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Wednesday, March 29, 2023

Real estate: Mallorca wants to radically combat the housing shortage

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The housing shortage in the Balearic Islands is now having alarming consequences. Now Mallorca wants to take radical action. Foreigners in particular are targeted.

The dream of owning a holiday home on Mallorca could soon burst for many Germans if the government of the Balearic Islands gets through with its radical plans to combat the dire housing shortage. The left-wing parties that rule the Mediterranean islands want to restrict property purchases by non-residents. This should be done in coordination with the Spanish central government and the European Union, according to an initiative that was approved by a large majority in the regional parliament in Palma on Tuesday.

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The goal is a law “that provides for the necessary measures to restrict the purchase of homes by non-resident individuals or legal entities in order to prevent the current real estate speculation,” says the text. What the desired restriction should look like is not yet clear. But some left-wing politicians are simply calling for a ban on non-residents. The rights of the islanders will be protected, said the junior coalition partner Podemos Illes Baleares on Twitter.

More than half of the real estate buyers are foreigners

More than half of all property buyers on the Balearic Islands were foreigners in 2021 – the Germans are at the forefront, with 59 percent of all transactions carried out by foreigners. Originally, Podemos Illes Baleares wanted to put them in their place with a ban and enact a corresponding law without the involvement of Madrid and the EU. But that was too daring for Prime Minister Francina Armengol’s Socialists. The first thing to do is get the EU blessing.

The opposition criticizes the plans, saying they are counterproductive and incompatible with EU law. Many lawyers and brokers share this view. “This is unconstitutional and also contrary to European law, no question about it,” lawyer Manuel Stiff was recently quoted as saying in “Mallorca Magazin”. However, he still trusts the regional government “to pull it off”.

Meanwhile, the German President of the Balearic Association of National and International Brokers (ABINI) does not believe that a ban on non-residents can be enforced. Since the project would also affect mainland Spaniards, it would require a change in the Spanish constitution, said Hans Lenz in an interview with “Mallorca Magazin”. In addition, neither the public sector nor the local economy could afford it. According to him, 25 percent of the gross domestic product of the Balearic Islands and a good 100,000 jobs depend on the real estate industry.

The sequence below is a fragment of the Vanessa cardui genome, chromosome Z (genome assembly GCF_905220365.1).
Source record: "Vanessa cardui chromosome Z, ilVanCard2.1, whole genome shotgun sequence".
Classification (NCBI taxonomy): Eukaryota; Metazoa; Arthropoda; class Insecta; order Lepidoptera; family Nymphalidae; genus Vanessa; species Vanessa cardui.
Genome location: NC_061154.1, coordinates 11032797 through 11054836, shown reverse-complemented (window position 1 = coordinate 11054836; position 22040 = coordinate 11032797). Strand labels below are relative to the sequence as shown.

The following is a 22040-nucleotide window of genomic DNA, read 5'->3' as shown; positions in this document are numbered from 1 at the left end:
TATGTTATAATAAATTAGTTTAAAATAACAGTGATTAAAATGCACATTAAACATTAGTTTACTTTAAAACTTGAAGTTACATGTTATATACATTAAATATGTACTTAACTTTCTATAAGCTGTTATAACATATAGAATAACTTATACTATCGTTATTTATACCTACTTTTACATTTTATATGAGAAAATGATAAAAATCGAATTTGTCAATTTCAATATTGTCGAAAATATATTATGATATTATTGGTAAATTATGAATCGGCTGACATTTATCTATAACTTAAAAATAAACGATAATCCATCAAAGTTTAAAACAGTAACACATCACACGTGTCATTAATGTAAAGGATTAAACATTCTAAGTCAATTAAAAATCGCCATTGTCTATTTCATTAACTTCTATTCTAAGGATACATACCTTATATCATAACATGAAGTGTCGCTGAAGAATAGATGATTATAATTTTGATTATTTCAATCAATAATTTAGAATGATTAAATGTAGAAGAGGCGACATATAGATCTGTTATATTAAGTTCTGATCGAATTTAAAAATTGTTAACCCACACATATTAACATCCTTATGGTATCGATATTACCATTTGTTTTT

Real estate prices have risen sharply

But nobody denies that there are problems that are getting worse and worse. There is a housing shortage not only in Mallorca and Ibiza, but also in many other regions of Spain and the EU. But real estate prices have risen particularly sharply on the very popular holiday islands in recent years. In the course of this development, rental prices also climbed to new highs. There are hardly any apartments in Mallorca for less than 1000 euros a month. Even a shared room in Mallorca usually costs at least 400 euros. According to figures from the Spanish statistics agency INE, the average monthly salary on the island is just over 1,900 euros.

This is not without consequences: no less an institution than the Supreme Court in Madrid stated: The lack of living space and the high costs “result in the fact that there will soon be no more doctors, no teachers, no more judicial officers” on the islands, it said it earlier this month when the court upheld a ban on holiday rentals of apartments in apartment buildings in Palma.

The housing shortage drives further frightening blossoms: squatting increases. Social housing in shipping containers is being discussed. Out of necessity, settlements of caravans are already emerging, which are getting bigger by the day. In the parking lot of the Son Hugo swimming pool in Palma, around 30 involuntary campers have gathered in recent months, almost all of whom have a regular job, but still have no money for a real apartment, as the “Mallorca Zeitung” reported.

Critics blame government

Critics say the government is primarily to blame, not the foreign buyers. Luis Martín, chairman of the association of Mallorcan property developers, complained in “Mallorca Magazin” that Palma had already painted over 53,000 hectares of building land on the Balearic Islands, on which 20,000 residential units could be built. Since Armengol took office almost eight years ago, 14 changes in the building law have also led to “chaos”.

But the left-wing government has definitely done something in other areas. Recently, for example, it was decided to support citizens when buying a property by having the public sector act as a guarantor when taking out a mortgage. There are grants for young people and low-income earners, and homeowners who own more than 10 properties can be “forced-let” if they have been vacant for more than two years.

The fronts are hardened. But new solutions are needed. Otherwise, the social tensions in Germany’s favorite holiday island will increase for better or for worse. The critics of the regional government know that too. “Personally, I think it’s not good for our society if the rich and poor continue to drift apart,” said attorney Stiff. “When this takes on extreme proportions, the poor will at some point go to the barricades.”

Source: Stern

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